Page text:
Misleading advertisements

Celebrities to be hold accountable

Business & Politics

April 28, 2016

/ By / New Delhi

Celebrities who are honoured with national awards such as Padma Shri, Padma Bhushan and Bharat Ratna for excelling in various walks of life are often engaged as brand ambassadors for promoting various products

Celebrities who are honoured with national awards such as Padma Shri, Padma Bhushan and Bharat Ratna for excelling in various walks of life are often engaged as brand ambassadors for promoting various products

According to a parliamentary recommendation, celebrities should be fined and even jailed if they are involved in misleading advertisements.

In a report on consumer protection bill 2015, parliament committee has recommended fines up to INR 5 million, or even more, and jail for five years or more for offenders making false claims about products or services in advertisements.

As per the suggestions made by the committee, celebrities endorsing products in misleading advertisements must not be allowed to escape without any penalties.

“Several eminent public personalities or celebrities who are honoured with national awards such as Padma Shri, Padma Bhushan and Bharat Ratna for excelling in various walks of life are often engaged as brand ambassadors for promoting various products. Such personalities are deployed to make advertisements, which are often misleading by making unrealistic claims. The consumers tend to believe such advertisements promoted by eminent personalities or celebrities blindly. However, when the unfair trade practices are exposed, the celebrities are quick to dissociate themselves with the products/companies they were hitherto representing,” the committee said in its report, referring to an incident where Indian cricket captain Mahendra Singh Dhoni dissociated himself from a real estate company following complaints by flat buyers about claims made by the company.

“The committee strongly feels that misrepresentation of a product, especially a food product, should be taken very seriously, considering the influence of celebrities and high net-worth individuals or companies. The existing laws are not deterrent enough to discourage manufacturers or publishers from using such personalities for misleading advertisements. The committee, therefore, recommends that stringent provisions may be made in the Bill to tackle misleading advertisements, as well as to fix liability on endorsers/celebrities,” the report said.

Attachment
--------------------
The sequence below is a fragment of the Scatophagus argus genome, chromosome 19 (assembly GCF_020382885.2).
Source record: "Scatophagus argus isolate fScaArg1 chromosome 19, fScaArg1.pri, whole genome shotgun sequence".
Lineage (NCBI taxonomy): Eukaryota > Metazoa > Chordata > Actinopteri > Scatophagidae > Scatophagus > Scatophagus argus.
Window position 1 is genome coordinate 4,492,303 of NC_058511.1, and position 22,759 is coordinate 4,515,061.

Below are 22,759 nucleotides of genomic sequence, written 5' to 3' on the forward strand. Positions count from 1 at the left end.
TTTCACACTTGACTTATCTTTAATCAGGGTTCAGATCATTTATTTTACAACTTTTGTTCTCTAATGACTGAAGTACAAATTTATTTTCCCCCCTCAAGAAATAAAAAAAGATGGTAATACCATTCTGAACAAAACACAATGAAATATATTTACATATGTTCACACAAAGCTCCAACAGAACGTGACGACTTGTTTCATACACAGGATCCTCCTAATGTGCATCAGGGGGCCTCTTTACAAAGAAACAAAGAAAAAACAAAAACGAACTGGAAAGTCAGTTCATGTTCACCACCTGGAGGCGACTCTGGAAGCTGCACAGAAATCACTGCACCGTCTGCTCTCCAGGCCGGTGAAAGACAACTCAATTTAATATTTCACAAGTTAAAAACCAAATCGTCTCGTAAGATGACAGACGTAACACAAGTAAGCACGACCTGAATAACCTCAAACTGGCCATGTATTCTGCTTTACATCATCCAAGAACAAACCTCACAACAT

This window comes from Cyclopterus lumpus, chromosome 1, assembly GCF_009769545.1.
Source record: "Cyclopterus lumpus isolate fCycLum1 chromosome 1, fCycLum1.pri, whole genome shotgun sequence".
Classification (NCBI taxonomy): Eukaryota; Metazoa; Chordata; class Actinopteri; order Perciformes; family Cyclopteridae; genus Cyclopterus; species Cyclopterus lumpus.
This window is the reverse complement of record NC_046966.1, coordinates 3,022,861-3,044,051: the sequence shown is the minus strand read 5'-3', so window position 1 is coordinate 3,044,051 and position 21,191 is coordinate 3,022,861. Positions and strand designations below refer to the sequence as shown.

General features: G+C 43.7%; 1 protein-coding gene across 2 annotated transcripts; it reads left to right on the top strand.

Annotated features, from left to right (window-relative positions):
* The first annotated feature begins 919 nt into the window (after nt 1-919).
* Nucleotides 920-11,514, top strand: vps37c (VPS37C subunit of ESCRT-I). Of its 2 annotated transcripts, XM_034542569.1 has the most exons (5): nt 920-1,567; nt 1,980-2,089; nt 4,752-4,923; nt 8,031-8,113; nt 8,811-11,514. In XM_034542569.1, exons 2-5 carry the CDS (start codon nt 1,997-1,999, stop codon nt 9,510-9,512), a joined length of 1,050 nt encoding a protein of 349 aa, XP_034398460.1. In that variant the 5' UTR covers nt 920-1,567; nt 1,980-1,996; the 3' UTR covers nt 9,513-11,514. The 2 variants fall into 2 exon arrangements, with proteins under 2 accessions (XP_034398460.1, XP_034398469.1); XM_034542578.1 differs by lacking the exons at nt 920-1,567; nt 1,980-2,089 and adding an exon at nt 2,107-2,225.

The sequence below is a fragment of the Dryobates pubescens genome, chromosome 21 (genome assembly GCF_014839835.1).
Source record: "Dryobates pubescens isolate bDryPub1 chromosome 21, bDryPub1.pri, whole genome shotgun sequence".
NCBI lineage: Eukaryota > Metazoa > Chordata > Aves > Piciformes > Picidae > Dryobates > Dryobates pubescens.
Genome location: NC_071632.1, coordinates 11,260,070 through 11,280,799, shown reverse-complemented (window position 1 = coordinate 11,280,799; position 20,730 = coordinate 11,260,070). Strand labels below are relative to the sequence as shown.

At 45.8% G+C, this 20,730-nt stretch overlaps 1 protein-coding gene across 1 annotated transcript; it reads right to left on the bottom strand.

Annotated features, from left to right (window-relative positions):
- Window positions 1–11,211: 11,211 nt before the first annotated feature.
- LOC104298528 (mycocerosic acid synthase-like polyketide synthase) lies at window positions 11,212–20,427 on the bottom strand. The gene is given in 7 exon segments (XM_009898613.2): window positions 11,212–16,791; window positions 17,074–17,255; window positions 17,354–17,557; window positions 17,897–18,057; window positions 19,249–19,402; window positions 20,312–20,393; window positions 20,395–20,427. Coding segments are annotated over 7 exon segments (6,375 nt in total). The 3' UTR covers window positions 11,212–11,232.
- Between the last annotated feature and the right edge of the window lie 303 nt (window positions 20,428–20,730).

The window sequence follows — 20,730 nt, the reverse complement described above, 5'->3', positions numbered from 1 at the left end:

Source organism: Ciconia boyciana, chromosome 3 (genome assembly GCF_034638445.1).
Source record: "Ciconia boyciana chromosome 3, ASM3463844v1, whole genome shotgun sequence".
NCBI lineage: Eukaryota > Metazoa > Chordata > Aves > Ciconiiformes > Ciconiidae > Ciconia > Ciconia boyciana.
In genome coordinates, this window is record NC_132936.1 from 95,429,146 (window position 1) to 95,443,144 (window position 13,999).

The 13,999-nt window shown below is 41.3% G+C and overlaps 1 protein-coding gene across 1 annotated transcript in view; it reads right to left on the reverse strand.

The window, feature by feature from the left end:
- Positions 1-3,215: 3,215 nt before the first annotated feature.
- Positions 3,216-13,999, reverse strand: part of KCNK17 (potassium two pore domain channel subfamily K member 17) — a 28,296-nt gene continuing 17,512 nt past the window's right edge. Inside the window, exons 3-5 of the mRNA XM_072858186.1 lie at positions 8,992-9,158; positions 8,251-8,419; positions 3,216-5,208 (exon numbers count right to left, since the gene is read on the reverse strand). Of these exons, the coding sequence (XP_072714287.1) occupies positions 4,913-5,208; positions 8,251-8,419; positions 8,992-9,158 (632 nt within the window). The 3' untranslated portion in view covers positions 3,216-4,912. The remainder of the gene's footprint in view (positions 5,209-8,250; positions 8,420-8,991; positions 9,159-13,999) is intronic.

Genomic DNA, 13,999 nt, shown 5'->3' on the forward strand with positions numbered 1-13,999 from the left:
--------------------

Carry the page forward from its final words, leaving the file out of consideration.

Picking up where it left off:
Fines and punishments

For a first time offence, the celebrity may be penalised with either a fine of INR 1 million and imprisonment of up to two years, or both. The penalty should be increased to a fine of INR 5 million and up to five years of imprisonment for the second offence.

The consumer affairs ministry is piloting the Bill and the committee asked the ministry to update the bill with new provisions to strengthen it. It also called for legal teeth to the Advertising Standards Council of India (ASCI) so that it can reduce down on misleading advertisements, force the advertiser to issue a corrective advertisement or take punitive action against the defaulting companies.

“ASCI has deposed before the parliamentary committee and made representations. The committee was happy with the work ASCI have been doing for decades as a self-regulator. Only help that we need is intervention by the regulator. The report, it appears, will add legal teeth to ASCI after the Bill comes in place,” said Shweta Purandare, secretary general of the ASCI.

The answerability of stars and renowned personalities as brand ambassadors came into limelight when Nestle India Limited’s Maggi Noodles were banned by food regulator for allegedly containing lead in access amounts. Some of its endorsers included Bollywood actors like Amitabh Bachhan, Madhuri Dixit and Preity Zinta.

“Organisations like ours, with credibility and with substantial due diligence of processes, will continue to attract good celebrities. In today’s time and age, authenticity is key for brands to appeal. Celebrities as endorsers need to align with the values of the brand and reflect it in reality,” said a Nestle India spokesperson.

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